organizations for photographing celestial
bodies. When satellite is far out into space, it
takes photos. When satellite is close to earth,
it transmits data.
27
Data Communications and Computer Networks
Chapter 3

28
Data Communications and Computer Networks
Chapter 3

Satellite Microwave Satellite microwave can also
be classified by its configuration Bulk carrier
configuration Multiplexed configuration Single-u
ser earth station configuration (e.g. VSAT)
29
Data Communications and Computer Networks
Chapter 3

30
Data Communications and Computer Networks
Chapter 3

Cellular Telephone Wireless telephone service,
also called mobile telephone, cell phone, and
PCS. To support multiple users in a metropolitan
area (market), the market is broken into
cells. Each cell has its own transmission tower
and set of assignable channels.
31
Data Communications and Computer Networks
Chapter 3

32
Data Communications and Computer Networks
Chapter 3

33
Data Communications and Computer Networks
Chapter 3

Cellular Telephone 1st Generation AMPS -
Advanced Mobile Phone Service - First popular
mobile phone service, uses analog signals and
dynamically assigned frequency division
multiplexing. D-AMPS - Digital Advanced Mobile
Phone Service - Applies digital time division
multiplexing on top of AMPS.
34
Data Communications and Computer Networks
Chapter 3

Cellular Telephone 2nd Generation PCS -
Personal Communication Systems - All-digital
mobile phone service 2nd generation PCS phones
came in three technologies TDMA - Time division
multiple access CDMA - Code division multiple
access GSM - Global system for mobile
communications
35
Data Communications and Computer Networks
Chapter 3
Cellular Telephone 2.5 Generation ATT
Wireless, Cingular Wireless, and T-Mobile
(formerly VoiceStream) now using GPRS (General
Packet Radio Service) in their GSM networks (can
transmit data at 30 kbps to 40 kbps) Verizon
Wireless, Alltel, U.S. Cellular, and Sprint PCS
are using CDMA2000 1xRTT (one carrier radio -
transmission technology) (50 kbps to 75
kbps) Nextel uses IDEN technology

36
Data Communications and Computer Networks
Chapter 3

Cellular Telephone 3rd Generation UMTS
(Universal Mobile Telecommunications System) -
also called Wideband CDMA the 3G version of
GPRS UMTS is not backward compatible with GSM,
so first UMTS phones will have to be dual-mode
based on TDMA (same as D-AMPS and GSM) 1XEV (1 X
Enhanced Version) - The 3G replacement for 1xRTT
will come in two flavors 1xEV-DO for data
only 1xEV-DV for data and voice
37
Data Communications and Computer Networks
Chapter 3

Cellular Digital Packet Data Technology that
supports a wireless connection for the transfer
of computer data from a mobile location to the
public telephone network and the Internet. Can
be used in conjunction with mobile telephones and
laptop computers. All digital transfer but
relatively slow at 19,200 bps. Emergency
services make use of CDPD.
38
Data Communications and Computer Networks
Chapter 3

Infrared Transmissions Special transmissions
that use a focused ray of light in the infrared
frequency range. Very common with remote control
devices, but can also be used for
device-to-device transfers, such as PDA to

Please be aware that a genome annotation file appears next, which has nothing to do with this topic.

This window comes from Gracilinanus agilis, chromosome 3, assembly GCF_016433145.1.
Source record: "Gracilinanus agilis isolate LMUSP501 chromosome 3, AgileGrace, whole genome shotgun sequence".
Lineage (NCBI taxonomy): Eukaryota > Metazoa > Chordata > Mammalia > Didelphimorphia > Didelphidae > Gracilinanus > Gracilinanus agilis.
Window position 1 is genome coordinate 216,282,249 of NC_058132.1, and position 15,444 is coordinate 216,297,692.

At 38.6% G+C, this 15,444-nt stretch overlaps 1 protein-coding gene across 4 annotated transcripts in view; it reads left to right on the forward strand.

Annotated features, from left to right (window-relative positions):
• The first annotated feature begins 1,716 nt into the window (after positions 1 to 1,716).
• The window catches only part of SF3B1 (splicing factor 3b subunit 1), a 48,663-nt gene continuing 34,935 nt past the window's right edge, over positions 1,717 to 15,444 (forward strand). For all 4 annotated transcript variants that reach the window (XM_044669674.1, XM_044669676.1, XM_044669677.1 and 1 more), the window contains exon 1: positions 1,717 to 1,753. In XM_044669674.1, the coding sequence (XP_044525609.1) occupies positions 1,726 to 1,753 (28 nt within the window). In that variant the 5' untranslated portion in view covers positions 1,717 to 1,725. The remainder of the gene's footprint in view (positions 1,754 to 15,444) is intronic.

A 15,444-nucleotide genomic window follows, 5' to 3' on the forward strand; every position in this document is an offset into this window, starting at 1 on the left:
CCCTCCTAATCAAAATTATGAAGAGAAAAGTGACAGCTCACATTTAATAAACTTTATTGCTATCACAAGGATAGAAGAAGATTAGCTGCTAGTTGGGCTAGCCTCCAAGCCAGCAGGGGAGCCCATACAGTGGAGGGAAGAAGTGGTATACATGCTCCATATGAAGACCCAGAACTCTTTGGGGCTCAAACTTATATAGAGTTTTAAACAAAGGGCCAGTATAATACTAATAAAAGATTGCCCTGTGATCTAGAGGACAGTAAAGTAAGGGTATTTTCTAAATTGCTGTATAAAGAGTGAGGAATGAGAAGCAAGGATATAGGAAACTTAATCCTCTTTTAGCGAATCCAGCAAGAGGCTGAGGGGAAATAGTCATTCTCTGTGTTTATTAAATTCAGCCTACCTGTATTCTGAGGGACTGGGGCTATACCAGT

computer.
39
Data Communications and Computer Networks
Chapter 3

WAP (Wireless Application Protocol) WAP allows
wireless devices such as mobile telephones, PDAs,
pagers, and two-way radios to access the
Internet. WAP is designed to work with small
screens and with limited interactive
controls. WAP incorporates Wireless Markup
Language (WML) which is used to specify the
format and presentation of text on the screen.
40
Data Communications and Computer Networks
Chapter 3

WAP (Wireless Application Protocol) WAP may be
used for applications such as - travel
directions - sports scores - e-mail - online
address books - traffic alerts - banking -
news Possible short-comings of WAP include low
speeds, security, and a very small user interface.
41
Data Communications and Computer Networks
Chapter 3

42
Data Communications and Computer Networks
Chapter 3

Broadband Wireless Systems Delivers Internet
services into homes and businesses. Designed to
bypass the local loop telephone line. Transmits
voice, data and video over high frequency radio
signals.
43
Data Communications and Computer Networks
Chapter 3

44
Data Communications and Computer Networks
Chapter 3

Broadband Wireless Systems Multichannel
multipoint distribution service (MMDS) and local
multipoint distribution service (LMDS) looked
promising a couple years ago but died off. Now
companies are eyeing Wi-Max an IEEE 802.16
spec initially 300k to 2M bps over a range of as
much as 30 miles forthcoming spec (802.16e) will
allow for mobile devices
45
Data Communications and Computer Networks
Chapter 3

Bluetooth Bluetooth is a Radio Frequency
specification for short-range, point-to-multipoint
voice and data transfer. Bluetooth can transmit
through solid, non-metal objects. Its typical
link range is from 10 cm to 10 m, but can be
extended to 100 m by increasing the power.
46
Data Communications and Computer Networks
Chapter 3

Bluetooth Bluetooth will enable users to connect
to a wide range of computing and
telecommunication devices without the need of
connecting cables. Typical uses include phones
and pagers, modems, LAN access devices, headsets,